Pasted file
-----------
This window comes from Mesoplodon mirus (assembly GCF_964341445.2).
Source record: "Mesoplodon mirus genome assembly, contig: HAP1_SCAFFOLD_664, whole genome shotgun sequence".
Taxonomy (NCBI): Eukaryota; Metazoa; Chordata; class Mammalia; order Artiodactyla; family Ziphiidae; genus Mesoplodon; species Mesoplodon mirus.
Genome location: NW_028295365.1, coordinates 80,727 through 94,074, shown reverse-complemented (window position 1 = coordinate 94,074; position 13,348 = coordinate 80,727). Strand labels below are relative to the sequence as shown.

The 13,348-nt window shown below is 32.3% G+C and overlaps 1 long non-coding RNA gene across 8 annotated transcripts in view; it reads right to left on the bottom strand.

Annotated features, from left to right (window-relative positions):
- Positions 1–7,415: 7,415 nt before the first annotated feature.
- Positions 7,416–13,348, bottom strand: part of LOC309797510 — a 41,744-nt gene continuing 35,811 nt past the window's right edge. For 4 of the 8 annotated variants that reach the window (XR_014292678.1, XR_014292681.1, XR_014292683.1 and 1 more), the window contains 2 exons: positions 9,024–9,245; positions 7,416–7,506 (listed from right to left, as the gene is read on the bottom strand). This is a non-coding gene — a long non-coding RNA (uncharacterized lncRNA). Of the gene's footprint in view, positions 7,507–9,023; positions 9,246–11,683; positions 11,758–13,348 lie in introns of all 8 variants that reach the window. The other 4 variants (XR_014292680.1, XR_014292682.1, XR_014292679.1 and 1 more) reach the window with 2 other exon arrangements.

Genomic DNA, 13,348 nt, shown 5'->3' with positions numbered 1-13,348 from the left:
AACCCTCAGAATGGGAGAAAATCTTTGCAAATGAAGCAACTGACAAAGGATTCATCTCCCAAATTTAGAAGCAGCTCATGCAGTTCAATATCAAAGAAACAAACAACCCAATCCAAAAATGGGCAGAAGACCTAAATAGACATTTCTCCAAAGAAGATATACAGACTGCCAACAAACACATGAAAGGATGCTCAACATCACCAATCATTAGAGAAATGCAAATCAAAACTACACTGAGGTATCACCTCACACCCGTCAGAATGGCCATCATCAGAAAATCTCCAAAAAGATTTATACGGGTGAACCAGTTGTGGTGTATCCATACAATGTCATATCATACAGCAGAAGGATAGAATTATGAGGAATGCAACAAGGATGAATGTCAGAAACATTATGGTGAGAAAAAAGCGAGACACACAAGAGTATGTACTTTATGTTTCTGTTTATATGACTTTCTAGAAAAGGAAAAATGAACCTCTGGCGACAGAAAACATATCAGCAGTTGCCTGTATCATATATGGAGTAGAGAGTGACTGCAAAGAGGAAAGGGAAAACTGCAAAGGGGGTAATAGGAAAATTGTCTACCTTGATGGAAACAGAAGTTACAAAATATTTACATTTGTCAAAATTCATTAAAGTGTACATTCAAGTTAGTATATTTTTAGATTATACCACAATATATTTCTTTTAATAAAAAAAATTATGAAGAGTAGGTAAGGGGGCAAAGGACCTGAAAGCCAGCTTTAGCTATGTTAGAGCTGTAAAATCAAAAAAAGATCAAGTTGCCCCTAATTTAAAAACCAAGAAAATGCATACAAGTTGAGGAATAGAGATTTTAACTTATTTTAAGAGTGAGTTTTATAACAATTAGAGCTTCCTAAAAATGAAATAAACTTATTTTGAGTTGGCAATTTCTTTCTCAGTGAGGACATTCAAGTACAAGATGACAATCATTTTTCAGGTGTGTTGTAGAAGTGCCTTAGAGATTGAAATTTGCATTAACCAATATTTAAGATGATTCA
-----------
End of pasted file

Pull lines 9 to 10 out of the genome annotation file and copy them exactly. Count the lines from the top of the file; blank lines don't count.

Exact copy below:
Genomic DNA, 13,348 nt, shown 5'->3' with positions numbered 1-13,348 from the left:
AACCCTCAGAATGGGAGAAAATCTTTGCAAATGAAGCAACTGACAAAGGATTCATCTCCCAAATTTAGAAGCAGCTCATGCAGTTCAATATCAAAGAAACAAACAACCCAATCCAAAAATGGGCAGAAGACCTAAATAGACATTTCTCCAAAGAAGATATACAGACTGCCAACAAACACATGAAAGGATGCTCAACATCACCAATCATTAGAGAAATGCAAATCAAAACTACACTGAGGTATCACCTCACACCCGTCAGAATGGCCATCATCAGAAAATCTCCAAAAAGATTTATACGGGTGAACCAGTTGTGGTGTATCCATACAATGTCATATCATACAGCAGAAGGATAGAATTATGAGGAATGCAACAAGGATGAATGTCAGAAACATTATGGTGAGAAAAAAGCGAGACACACAAGAGTATGTACTTTATGTTTCTGTTTATATGACTTTCTAGAAAAGGAAAAATGAACCTCTGGCGACAGAAAACATATCAGCAGTTGCCTGTATCATATATGGAGTAGAGAGTGACTGCAAAGAGGAAAGGGAAAACTGCAAAGGGGGTAATAGGAAAATTGTCTACCTTGATGGAAACAGAAGTTACAAAATATTTACATTTGTCAAAATTCATTAAAGTGTACATTCAAGTTAGTATATTTTTAGATTATACCACAATATATTTCTTTTAATAAAAAAAATTATGAAGAGTAGGTAAGGGGGCAAAGGACCTGAAAGCCAGCTTTAGCTATGTTAGAGCTGTAAAATCAAAAAAAGATCAAGTTGCCCCTAATTTAAAAACCAAGAAAATGCATACAAGTTGAGGAATAGAGATTTTAACTTATTTTAAGAGTGAGTTTTATAACAATTAGAGCTTCCTAAAAATGAAATAAACTTATTTTGAGTTGGCAATTTCTTTCTCAGTGAGGACATTCAAGTACAAGATGACAATCATTTTTCAGGTGTGTTGTAGAAGTGCCTTAGAGATTGAAATTTGCATTAACCAATATTTAAGATGATTCA